Roasted Squash Hummus

20160424-113747.jpgSquash is still about, these things ripen in the autumn and then are virtually indestructible in storage for several months.  It’s brilliant getting a squash in the veg box, because it will normally become the basis of at least 2 family meals, and depending on the size, maybe other sides and soups along the way… This is the sort of food we may all be eating after some sort of armageddon. I can imagine the weary survivors opening up large ware houses packed full of grain, dried pulses and mountains of squash.  We’ll need some decent cookery skills to see the remains of the human race through the devastation.  So lets get some practice in, and make roasted squash hummus now, I’m not sure where we’ll find the lemons from though!

This twist on classic hummus has a lovely natural sweetness – which my children particularly love.  To make things easier, you can simply roast the squash and garlic alongside other things when you’re making an evening meal, and then keep them in the fridge (for a couple of days) for when you are ready and able to process the hummus.

  • 250g of raw squash (52p)
  • 5 cloves of garlic (25p)
  • 4 tbsp of olive oil (2 for roasting, 2 for blending) (40p)
  • 250g of cooked chickpeas (85p)
  • 2tbsp of tahini (25p)
  • the juice of 1/2 – 1 whole lemon (50p)
  • 100ml-200ml of water
  • salt and black pepper

Heat the oven to 200 degrees c.

Roast the garlic with it’s skin on and then pop the soft cloves out of their jackets before processing.

Cut the squash into cubes or large wedges, and roast in the oven with 2 tbsps of oil and the whole unpeeled cloves of garlic for around 25 minutes.

20160424-114308.jpgWhen you are ready to make the Hummus, put all of the ingredients, except the water and seasoning into the food processor (peel the roasted garlic first) and process for a minute.  Scrape the hummus back down the sides of the bowl to incorporate all the ingredients evenly and then dribble the water into the running food processor until you have achieved the desire consistency for your hummus.  

After the first minute it will look like this…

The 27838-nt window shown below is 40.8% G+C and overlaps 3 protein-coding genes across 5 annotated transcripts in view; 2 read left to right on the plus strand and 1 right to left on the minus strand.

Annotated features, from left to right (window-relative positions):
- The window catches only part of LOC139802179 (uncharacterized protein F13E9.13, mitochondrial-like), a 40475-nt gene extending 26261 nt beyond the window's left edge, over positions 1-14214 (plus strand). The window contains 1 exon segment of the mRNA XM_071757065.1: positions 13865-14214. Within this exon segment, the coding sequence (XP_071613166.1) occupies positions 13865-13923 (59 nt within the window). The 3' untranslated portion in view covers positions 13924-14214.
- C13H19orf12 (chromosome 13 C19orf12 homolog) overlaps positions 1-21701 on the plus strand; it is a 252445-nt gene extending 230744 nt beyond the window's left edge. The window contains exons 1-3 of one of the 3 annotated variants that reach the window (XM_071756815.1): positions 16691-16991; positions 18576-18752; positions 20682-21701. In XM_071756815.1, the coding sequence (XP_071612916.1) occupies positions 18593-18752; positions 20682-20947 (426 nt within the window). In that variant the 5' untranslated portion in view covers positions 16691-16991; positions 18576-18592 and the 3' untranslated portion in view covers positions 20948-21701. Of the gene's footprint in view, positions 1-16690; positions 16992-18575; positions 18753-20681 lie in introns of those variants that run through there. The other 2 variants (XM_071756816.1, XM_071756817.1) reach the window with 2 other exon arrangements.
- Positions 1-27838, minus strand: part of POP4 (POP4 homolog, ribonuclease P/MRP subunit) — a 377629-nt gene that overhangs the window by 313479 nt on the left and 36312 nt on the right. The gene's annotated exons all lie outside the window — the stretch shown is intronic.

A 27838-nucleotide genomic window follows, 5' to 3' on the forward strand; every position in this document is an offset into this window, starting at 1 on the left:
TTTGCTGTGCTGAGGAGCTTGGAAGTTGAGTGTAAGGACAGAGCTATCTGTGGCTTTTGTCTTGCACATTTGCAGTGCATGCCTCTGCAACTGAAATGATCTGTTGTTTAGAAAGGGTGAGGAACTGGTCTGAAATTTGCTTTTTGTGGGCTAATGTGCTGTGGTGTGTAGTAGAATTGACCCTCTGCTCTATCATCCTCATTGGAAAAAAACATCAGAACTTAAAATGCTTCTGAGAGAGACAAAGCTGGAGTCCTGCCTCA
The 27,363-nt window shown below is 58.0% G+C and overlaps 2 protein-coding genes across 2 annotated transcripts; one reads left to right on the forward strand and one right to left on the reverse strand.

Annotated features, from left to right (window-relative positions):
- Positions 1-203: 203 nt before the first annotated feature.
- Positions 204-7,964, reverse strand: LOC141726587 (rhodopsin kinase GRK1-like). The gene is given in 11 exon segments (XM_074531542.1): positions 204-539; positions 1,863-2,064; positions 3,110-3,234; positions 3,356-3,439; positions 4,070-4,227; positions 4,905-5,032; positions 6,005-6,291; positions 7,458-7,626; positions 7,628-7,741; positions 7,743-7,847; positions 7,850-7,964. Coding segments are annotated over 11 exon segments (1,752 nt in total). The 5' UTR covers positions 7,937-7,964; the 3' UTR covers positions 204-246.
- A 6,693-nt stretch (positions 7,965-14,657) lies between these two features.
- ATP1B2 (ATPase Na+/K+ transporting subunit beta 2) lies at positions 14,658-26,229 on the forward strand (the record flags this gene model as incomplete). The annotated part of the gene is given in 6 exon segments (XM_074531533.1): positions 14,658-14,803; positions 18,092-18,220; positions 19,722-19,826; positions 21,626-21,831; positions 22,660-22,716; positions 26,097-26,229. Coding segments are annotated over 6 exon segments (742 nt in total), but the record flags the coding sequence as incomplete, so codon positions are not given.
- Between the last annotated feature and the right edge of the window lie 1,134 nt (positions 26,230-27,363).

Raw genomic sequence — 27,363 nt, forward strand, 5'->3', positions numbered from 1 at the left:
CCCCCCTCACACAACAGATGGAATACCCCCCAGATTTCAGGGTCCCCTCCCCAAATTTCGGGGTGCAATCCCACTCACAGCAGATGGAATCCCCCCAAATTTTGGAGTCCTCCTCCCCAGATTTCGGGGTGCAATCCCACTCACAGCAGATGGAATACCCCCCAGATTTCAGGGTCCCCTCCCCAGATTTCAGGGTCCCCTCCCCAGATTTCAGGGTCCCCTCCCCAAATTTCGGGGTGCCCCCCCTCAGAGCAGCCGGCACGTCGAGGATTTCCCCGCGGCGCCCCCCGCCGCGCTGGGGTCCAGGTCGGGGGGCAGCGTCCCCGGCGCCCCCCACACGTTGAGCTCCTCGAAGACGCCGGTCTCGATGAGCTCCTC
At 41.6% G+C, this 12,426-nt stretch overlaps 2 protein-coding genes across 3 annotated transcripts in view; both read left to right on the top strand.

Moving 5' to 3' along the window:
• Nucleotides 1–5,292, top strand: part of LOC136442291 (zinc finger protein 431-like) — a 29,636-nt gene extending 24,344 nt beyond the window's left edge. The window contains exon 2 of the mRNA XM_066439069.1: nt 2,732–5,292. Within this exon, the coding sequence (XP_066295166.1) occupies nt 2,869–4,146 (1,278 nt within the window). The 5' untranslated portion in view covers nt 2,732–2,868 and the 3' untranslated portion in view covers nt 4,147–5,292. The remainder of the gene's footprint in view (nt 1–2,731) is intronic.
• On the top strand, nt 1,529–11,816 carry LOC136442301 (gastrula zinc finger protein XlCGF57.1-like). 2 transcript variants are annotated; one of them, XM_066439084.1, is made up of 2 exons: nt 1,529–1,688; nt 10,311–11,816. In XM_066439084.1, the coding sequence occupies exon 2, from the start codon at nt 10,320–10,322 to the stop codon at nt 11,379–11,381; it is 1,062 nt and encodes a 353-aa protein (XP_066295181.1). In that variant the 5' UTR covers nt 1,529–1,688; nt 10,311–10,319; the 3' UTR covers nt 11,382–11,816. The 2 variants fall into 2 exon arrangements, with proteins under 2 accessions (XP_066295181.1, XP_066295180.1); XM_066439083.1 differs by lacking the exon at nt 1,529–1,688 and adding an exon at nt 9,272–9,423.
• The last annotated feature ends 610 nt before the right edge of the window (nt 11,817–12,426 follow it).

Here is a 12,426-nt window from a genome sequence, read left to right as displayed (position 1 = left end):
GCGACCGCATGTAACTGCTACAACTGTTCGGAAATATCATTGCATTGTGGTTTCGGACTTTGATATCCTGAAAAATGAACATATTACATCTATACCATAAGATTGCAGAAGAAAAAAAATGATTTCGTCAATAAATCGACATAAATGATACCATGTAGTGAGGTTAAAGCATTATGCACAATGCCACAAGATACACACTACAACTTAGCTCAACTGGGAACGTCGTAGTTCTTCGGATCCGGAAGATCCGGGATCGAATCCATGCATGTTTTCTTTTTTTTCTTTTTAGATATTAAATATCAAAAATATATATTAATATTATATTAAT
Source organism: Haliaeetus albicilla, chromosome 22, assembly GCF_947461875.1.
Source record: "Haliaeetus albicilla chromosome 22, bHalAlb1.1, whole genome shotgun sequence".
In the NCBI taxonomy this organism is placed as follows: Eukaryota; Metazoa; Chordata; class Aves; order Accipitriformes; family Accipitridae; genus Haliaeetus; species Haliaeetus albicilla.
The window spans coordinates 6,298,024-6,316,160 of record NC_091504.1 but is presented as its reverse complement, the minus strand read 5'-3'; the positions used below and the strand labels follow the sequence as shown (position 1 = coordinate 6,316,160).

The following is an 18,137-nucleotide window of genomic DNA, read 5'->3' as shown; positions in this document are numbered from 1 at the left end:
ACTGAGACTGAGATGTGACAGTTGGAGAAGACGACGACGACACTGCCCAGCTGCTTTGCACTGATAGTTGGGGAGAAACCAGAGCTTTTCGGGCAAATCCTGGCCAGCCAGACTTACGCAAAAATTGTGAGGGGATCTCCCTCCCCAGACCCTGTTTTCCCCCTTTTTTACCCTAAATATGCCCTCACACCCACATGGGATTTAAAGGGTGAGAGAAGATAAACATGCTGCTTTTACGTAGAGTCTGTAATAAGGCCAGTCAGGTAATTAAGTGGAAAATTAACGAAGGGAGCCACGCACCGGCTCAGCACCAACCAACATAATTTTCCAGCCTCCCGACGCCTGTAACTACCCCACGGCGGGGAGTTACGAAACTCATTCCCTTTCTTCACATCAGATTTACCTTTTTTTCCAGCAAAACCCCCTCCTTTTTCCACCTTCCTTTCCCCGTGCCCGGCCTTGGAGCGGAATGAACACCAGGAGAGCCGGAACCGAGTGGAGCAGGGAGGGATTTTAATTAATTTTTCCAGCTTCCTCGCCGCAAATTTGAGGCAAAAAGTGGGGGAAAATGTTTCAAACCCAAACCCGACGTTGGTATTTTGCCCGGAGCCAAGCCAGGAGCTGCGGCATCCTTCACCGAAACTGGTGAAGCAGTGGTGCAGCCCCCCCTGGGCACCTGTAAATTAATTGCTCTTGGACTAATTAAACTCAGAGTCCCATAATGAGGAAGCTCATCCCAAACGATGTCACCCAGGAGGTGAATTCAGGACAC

… Then with water added for a creamy consistency.

Add the salt and pepper to taste at this point and maybe more lemon juice if you feel it needs more zing.

Served here with a drizzle of olive oil and some chilli salt, this went down well as a mid morning snack for the small people.  It was gone in seconds.

This recipe make about 600g of hummus, which is about 3 small tubs worth which can be refrigerated or frozen.  The ingredients come to £2.77, which means that each tub of hummus works out at just 92p.  You’d find it difficult to match that in the supermarket, even without quality organic ingredients.  And this is so simple, and easy to store, why not make a double batch and have several tubs in waiting for when you need them.



6 Comments Add yours

  1. This looks and sounds delicious… did you use dried chickpeas which you cooked yourself? Do you think the taste is much different if you use tinned chickpeas?

    Liked by 1 person

    1. I always soak and cook my own chickpeas (and freeze them in batches) mainly to keep organic costs down, but I think the taste is slightly better too.


      1. Ooo I never thought of freezing them! I guess that’s because hubby picks up cheap tins in bulk so if we cook dried ones we use them all! I hope your weather is better than ours today – sun – rain – sun – wind – hail – sun – rain etc.! Definitely a stay indoors day today!

        Liked by 1 person

      2. Tried to get in the garden a few times to do some planting but it’s freezing and very windy… I need to brave it to clean the chooks out while it’s still light :-/

        Liked by 1 person

      3. The violent hailstorm last week broke all my tomatoes so everything is back in the conservatory now! Much too cold to plant anything out for a few more days I think! Hubby is supposed to be finishing the patio…

        Liked by 1 person

  2. Vegan Mammy says:

    This sounds delicious!

    Liked by 1 person

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